Melanoma Skin Cancer May Be More Treatable with New Discovery
Average age of melanoma diagnosis is 61; over 9,000 expected to die in 2012 - more about this skin cancer below news report
Aug. 15, 2012 - There is a new target that may hold the key to the successful treatment of melanoma, the deadliest skin
cancer that primarily targets older men. Researchers have found a new channel-forming protein called Pannexin (Panx1) that is on the surface
of healthy skin cells. But they found, in melanoma, Panx1 is over-produced to a uncontrolled level. If you reduce it or knock it down, the
cell becomes more normal.
This new research by Silvia Penuela and Dale Laird from Western University, Canada, is published in the August 17 issue
of the Journal of Biological Chemistry.
Malignant melanoma only accounts for four per cent of all skin cancers and yet, it's responsible for 79% of skin
cancer-related deaths. The World Health Organization says there are 200-thousand cases of melanoma diagnosed each year and 65 thousand
melanoma-related deaths (2000 statistics).
"We think this over-production of Panx1, enables the melanoma to become very aggressive. The cells have these extra Panx1
channels and they can leave the primary tumor and invade other tissues," explains Laird, a Professor in the Department of Anatomy and Cell
Biology, and Canada Research Chair in Gap Junctions and Disease.
"And when you find a protein that is highly up-regulated in a disease cell such as a melanoma, the question becomes, is
there therapeutic value in targeting a drug to that protein to reduce its production or block its function. Would that be an effective
"We now want to correlate our discovery to patient samples using the human melanoma bank through our collaboration with
Dr. Muriel Brackstone and other clinicians at the London Health Sciences Centre, to see if this is a cancer marker," says Penuela, a
Postdoctoral Fellow working in the Laird lab.
"So if a melanoma lesion has a lot of this protein, it might be a tool for prognosis, in saying this is more advanced, or
going to be highly metastatic. And because it's on the skin, it would be more accessible for treatment." Penuela suggests potential treatment
might be in the form of a topical medication to use on melanoma lesions.
The scientists also worked with David Litchfield and John Lewis and their teams at Schulich Medicine & Dentistry and the
London Regional Cancer Program on this research. It was funded through the Canadian Institutes of Health Research. The Laird laboratory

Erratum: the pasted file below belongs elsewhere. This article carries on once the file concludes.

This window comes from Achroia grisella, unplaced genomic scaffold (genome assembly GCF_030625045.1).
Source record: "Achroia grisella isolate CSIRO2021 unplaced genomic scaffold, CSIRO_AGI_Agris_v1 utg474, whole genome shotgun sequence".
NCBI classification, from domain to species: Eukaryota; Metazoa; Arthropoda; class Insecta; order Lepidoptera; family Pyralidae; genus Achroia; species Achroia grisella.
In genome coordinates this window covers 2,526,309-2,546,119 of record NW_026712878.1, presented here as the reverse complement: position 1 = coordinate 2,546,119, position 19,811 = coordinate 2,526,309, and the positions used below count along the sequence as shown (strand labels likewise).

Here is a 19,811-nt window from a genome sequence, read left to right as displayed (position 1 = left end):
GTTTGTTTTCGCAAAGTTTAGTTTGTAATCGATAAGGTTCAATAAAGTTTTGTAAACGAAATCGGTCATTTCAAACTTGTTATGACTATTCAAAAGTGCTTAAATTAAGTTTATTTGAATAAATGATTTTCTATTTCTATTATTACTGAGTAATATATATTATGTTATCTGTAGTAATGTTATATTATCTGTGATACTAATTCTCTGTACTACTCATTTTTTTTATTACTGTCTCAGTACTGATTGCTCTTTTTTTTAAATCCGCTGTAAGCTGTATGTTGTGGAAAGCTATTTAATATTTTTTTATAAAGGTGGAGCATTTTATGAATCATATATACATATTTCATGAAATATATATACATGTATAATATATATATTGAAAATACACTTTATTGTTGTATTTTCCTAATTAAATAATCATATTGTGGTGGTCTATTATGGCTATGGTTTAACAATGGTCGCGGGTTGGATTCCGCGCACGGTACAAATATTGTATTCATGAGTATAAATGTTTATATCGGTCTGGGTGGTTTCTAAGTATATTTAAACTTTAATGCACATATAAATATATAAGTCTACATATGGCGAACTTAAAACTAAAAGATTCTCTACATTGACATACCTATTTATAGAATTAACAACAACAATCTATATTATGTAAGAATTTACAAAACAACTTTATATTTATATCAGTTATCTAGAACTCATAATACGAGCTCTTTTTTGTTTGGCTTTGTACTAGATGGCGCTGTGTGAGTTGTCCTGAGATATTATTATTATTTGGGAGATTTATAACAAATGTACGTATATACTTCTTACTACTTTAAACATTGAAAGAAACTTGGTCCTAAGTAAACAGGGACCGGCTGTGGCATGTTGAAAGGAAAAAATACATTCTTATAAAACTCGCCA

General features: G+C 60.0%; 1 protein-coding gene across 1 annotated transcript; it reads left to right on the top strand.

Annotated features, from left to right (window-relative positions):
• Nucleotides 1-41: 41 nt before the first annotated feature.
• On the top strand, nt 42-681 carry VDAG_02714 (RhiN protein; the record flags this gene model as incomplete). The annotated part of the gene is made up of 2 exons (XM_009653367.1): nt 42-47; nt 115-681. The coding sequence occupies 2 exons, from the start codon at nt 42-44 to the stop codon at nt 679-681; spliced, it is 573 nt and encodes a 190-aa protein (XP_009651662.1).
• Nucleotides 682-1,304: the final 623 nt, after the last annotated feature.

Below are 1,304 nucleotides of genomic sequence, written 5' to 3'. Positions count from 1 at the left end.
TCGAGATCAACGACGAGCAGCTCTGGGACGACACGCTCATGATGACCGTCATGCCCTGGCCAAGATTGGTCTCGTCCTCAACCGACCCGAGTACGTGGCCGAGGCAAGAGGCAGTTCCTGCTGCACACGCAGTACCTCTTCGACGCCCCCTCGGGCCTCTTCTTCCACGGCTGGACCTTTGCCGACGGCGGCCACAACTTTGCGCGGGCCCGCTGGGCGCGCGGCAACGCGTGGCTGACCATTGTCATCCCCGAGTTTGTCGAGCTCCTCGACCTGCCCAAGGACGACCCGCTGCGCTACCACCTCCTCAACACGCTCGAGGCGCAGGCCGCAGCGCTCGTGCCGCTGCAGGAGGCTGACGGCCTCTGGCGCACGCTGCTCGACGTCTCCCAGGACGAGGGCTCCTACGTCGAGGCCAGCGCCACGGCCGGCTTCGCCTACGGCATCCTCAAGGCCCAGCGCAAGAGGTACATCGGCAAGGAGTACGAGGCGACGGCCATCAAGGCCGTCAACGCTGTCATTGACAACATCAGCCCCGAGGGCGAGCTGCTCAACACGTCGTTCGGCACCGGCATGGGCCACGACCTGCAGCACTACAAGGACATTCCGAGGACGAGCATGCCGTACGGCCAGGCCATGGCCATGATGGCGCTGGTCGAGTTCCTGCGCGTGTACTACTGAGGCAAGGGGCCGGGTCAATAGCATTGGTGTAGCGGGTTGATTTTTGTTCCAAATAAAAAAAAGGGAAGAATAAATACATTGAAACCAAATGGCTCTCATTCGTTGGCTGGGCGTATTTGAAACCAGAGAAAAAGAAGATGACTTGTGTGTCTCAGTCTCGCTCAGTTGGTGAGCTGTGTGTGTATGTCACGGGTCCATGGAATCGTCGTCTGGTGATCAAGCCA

recently received a $200,000 Innovation Grant from the Canadian Cancer Society Research Institute to further its studies on Panx1.
is the most serious type of
skin cancer and senior citizens are the usual victims. Often the first sign of melanoma is a change in the size, shape, color or
feel of a mole. Most melanomas have a black or black-blue area. Melanoma may also appear as a new mole. It may be black, abnormal or
Thinking of "ABCD" can help you remember what to watch
● Asymmetry - the shape of one half does not match the other
● Border - the edges are ragged, blurred or irregular
● Color - the color in uneven and may include shades of black, brown and tan
● Diameter - there is a change in size, usually an increase
Melanoma can be cured if it is diagnosed and treated early. If melanoma is not removed in
its early stages, cancer cells may grow downward from the skin surface and invade healthy tissue. If it spreads to other parts of the body it
can be difficult to control.
Melanoma is a form of cancer that
begins in melanocytes (cells that make the pigment melanin). It may begin in a mole (skin melanoma), but can also begin in other
pigmented tissues, such as in the eye or in the intestines.
It is estimated that 76,250 men and women (44,250 men and 32,000 women) will be diagnosed with and 9,180 men
and women will die of melanoma of the skin in 2012.
From 2005-2009, the median age at diagnosis for melanoma of the skin was 61 years of age.
Approximately 0.6% were diagnosed under age 20; 6.8% between 20 and 34; 10.7% between 35 and 44; 18.2%
between 45 and 54; 21.6% between 55 and 64; 18.8% between 65 and 74; 16.7% between 75 and 84; and 6.6% 85+ years of age.
The age-adjusted incidence rate was 21.0 per 100,000 men and women per year.
From 2005-2009, the median age at death for melanoma of the skin was 68 years of age. Approximately 0.1% died
under age 20; 2.6% between 20 and 34; 5.6% between 35 and 44; 13.5% between 45 and 54; 19.9% between 55 and 64; 21.2% between 65
and 74; 24.1% between 75 and 84; and 12.9% 85+ years of age.
The age-adjusted death rate was 2.7 per 100,000 men and women per year. These rates are based on patients who
died in 2005-2009 in the US.
Based on rates from 2007-2009, 1.99% of men and women born today will be diagnosed with melanoma of the skin
at some time during their lifetime. This number can also be expressed as 1 in 50 men and women will be diagnosed with melanoma of
the skin during their lifetime. These statistics are called the
lifetime risk of developing cancer. Sometimes it is more useful to look at the
probability of developing melanoma of the skin between two age groups. For example,
0.99% of men will develop melanoma of the skin between their 50th and 70th birthdays compared to 0.60% for women
On January 1, 2009, in the United States there were approximately 876,344 men and women alive who had a
history of melanoma of the skin - 427,810 men and 448,534 women.
Couples encouraged to examine each other for
suspicious moles that could be skin cancer. Researchers estimate that 40
50% of people in the U.S. who live to age 65 will have nonmelanoma
skin cancer at least once.